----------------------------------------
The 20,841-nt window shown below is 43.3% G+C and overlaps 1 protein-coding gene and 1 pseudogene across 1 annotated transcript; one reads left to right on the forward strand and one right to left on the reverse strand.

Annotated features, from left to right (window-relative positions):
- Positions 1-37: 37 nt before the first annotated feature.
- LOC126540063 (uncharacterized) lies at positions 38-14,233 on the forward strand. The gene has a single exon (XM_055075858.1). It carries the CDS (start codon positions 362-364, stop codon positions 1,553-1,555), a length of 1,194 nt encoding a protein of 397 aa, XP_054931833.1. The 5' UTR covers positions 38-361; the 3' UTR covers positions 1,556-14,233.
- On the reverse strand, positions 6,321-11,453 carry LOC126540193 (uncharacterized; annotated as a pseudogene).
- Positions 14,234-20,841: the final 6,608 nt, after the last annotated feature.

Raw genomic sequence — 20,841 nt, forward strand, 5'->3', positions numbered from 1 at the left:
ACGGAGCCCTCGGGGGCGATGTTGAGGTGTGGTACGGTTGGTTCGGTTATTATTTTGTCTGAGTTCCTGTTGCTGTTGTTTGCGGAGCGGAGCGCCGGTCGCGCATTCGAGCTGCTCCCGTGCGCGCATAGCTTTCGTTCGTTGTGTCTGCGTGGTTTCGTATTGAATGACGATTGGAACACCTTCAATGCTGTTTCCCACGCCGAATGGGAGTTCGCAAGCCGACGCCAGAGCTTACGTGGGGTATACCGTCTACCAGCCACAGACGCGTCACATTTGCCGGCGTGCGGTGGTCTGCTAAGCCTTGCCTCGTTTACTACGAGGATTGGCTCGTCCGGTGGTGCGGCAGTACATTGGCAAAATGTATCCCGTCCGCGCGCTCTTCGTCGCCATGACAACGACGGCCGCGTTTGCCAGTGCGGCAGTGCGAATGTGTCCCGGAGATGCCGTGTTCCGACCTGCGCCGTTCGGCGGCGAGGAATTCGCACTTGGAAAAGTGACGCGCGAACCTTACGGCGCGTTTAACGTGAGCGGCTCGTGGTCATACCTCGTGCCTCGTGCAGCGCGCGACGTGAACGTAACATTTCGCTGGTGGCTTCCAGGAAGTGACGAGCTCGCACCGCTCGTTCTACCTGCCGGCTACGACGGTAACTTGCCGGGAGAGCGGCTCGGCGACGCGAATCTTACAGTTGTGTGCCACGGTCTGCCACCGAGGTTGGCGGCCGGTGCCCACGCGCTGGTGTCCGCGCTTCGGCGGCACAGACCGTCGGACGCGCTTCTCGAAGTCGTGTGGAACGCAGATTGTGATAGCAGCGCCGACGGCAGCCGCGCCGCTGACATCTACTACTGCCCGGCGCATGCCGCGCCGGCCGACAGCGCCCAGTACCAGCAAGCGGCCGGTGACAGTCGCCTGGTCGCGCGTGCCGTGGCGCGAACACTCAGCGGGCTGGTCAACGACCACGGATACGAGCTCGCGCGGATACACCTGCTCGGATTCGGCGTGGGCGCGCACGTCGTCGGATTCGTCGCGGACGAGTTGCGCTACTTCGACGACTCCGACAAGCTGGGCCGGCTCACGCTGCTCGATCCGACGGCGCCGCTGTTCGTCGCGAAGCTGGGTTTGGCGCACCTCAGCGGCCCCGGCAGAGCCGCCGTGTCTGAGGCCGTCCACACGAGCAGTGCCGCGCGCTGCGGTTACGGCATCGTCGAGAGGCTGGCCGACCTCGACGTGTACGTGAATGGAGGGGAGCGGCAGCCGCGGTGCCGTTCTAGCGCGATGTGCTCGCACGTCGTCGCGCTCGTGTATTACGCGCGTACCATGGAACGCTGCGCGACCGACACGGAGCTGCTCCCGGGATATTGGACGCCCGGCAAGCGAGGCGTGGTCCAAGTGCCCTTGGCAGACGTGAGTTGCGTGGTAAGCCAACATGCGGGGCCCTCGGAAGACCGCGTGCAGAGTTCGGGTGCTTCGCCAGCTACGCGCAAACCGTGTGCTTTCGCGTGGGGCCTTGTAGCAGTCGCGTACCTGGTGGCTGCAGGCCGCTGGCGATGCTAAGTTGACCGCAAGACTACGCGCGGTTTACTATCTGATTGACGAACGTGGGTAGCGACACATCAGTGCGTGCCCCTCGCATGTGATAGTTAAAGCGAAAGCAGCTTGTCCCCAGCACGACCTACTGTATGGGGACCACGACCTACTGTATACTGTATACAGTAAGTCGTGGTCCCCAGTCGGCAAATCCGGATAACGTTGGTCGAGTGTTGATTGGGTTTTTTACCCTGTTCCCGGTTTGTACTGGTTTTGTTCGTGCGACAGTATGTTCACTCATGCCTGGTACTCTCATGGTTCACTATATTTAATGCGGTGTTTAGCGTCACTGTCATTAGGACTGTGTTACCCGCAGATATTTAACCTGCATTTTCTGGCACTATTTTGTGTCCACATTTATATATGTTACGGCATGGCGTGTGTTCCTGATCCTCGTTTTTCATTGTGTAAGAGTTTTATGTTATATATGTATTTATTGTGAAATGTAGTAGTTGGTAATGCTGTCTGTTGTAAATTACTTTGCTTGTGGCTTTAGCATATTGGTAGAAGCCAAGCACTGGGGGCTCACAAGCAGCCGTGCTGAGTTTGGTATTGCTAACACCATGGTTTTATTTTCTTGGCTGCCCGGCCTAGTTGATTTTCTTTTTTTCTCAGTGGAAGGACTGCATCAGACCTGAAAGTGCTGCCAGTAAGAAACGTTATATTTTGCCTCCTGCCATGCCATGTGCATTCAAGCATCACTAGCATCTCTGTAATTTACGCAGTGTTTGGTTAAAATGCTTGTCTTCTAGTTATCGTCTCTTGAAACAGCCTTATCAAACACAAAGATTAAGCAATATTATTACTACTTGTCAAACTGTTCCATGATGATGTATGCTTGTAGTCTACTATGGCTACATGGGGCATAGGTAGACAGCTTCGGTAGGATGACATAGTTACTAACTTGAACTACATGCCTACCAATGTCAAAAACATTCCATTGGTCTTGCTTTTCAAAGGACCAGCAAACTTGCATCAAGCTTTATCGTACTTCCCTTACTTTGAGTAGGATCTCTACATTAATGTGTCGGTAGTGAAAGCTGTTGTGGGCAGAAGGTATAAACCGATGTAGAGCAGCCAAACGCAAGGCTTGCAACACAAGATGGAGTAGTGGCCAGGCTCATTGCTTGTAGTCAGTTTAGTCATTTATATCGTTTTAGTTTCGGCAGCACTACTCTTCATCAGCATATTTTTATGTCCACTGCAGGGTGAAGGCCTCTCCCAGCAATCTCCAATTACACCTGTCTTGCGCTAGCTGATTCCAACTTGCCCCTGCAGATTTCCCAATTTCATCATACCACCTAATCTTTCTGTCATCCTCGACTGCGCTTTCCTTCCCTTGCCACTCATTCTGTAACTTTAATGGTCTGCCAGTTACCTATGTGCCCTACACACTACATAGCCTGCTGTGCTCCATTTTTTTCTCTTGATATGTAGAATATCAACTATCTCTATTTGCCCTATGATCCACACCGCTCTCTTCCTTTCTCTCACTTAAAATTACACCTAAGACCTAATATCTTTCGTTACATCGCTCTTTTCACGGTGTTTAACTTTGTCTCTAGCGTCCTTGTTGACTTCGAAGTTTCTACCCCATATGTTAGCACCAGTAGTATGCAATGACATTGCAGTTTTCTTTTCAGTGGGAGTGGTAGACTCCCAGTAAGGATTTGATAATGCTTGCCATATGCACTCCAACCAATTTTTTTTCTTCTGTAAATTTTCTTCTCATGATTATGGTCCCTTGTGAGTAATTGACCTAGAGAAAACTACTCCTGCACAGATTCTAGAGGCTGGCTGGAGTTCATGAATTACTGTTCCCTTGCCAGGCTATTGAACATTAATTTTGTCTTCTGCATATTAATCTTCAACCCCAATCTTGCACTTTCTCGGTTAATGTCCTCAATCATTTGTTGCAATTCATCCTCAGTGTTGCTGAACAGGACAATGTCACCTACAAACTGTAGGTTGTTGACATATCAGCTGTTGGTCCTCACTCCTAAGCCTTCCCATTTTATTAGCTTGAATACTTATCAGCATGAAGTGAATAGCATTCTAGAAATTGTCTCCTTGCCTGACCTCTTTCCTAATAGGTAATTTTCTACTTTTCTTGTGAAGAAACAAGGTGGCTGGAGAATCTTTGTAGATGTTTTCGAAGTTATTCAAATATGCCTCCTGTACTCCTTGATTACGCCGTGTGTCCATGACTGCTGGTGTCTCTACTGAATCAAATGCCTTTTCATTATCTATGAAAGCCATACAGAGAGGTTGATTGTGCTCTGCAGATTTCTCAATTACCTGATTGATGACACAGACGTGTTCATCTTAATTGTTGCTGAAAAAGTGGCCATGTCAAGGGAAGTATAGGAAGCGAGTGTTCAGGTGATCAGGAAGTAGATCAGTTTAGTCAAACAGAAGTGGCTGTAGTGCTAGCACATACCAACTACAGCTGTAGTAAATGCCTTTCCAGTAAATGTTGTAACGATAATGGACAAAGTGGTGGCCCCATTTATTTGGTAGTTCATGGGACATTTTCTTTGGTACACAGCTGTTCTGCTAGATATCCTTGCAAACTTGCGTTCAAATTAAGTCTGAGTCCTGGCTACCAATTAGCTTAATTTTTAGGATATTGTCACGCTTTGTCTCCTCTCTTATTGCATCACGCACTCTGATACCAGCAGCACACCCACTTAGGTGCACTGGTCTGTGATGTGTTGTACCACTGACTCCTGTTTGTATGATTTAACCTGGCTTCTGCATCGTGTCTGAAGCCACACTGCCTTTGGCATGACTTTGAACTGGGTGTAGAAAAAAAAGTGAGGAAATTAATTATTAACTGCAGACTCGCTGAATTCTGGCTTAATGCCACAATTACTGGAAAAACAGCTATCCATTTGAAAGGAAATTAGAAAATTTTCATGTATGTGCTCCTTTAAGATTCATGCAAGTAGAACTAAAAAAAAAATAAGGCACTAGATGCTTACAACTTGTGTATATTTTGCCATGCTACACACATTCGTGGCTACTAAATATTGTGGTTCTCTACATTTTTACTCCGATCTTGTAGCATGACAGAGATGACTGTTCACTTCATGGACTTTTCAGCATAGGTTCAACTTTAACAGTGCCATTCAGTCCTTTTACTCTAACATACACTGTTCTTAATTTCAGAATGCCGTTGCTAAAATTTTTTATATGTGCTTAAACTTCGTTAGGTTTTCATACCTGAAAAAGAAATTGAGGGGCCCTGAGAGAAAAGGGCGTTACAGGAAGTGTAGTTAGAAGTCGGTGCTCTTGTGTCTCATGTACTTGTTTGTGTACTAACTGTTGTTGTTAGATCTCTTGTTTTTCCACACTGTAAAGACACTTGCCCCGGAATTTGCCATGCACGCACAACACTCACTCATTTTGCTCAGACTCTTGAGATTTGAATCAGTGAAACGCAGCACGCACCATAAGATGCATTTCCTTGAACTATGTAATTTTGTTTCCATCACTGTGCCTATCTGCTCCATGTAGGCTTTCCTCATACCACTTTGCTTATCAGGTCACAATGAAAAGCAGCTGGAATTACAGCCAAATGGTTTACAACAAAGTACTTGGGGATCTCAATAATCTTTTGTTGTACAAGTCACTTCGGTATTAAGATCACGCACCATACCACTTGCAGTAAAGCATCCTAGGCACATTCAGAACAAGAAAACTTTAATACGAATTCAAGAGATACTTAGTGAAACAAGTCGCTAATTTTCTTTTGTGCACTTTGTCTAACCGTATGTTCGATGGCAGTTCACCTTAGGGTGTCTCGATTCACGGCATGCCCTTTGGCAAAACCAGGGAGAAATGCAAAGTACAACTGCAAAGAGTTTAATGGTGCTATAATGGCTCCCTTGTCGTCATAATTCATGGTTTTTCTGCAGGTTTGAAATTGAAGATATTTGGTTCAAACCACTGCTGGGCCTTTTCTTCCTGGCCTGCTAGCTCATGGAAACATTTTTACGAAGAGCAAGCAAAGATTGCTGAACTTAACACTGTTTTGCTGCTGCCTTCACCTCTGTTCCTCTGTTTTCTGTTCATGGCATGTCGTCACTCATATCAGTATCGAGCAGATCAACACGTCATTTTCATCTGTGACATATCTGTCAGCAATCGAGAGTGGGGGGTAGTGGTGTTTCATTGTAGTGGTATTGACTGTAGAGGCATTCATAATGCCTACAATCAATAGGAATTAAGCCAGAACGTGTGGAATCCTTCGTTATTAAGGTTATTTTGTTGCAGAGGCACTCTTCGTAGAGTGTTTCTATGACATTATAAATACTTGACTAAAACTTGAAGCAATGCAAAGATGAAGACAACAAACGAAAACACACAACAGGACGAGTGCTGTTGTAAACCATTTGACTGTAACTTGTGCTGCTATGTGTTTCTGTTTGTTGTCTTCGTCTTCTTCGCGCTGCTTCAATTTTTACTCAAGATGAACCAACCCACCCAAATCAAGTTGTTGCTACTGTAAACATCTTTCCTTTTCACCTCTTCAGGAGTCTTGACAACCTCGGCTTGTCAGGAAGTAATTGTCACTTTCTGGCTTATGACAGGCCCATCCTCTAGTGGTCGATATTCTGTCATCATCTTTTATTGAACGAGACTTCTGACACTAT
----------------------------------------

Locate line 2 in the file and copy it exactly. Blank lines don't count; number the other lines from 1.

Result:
Annotated features, from left to right (window-relative positions):